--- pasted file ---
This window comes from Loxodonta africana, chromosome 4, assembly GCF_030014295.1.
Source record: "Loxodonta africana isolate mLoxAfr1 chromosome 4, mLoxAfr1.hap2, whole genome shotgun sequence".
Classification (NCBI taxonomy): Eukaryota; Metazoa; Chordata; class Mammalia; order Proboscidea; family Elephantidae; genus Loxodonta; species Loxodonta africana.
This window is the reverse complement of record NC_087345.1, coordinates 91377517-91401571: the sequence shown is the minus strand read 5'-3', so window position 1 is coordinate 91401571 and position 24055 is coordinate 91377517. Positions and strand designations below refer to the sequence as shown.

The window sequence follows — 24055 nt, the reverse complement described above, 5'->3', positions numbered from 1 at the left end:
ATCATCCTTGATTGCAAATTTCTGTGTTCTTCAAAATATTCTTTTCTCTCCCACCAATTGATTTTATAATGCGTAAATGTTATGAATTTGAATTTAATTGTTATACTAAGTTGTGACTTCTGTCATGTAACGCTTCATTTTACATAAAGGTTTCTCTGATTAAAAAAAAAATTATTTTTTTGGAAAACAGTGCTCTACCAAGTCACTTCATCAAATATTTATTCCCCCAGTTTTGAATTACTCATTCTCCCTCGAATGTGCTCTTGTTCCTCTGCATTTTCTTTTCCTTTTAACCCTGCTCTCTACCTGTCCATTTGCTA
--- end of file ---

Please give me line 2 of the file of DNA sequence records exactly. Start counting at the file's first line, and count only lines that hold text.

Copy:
Source record: "Loxodonta africana isolate mLoxAfr1 chromosome 4, mLoxAfr1.hap2, whole genome shotgun sequence".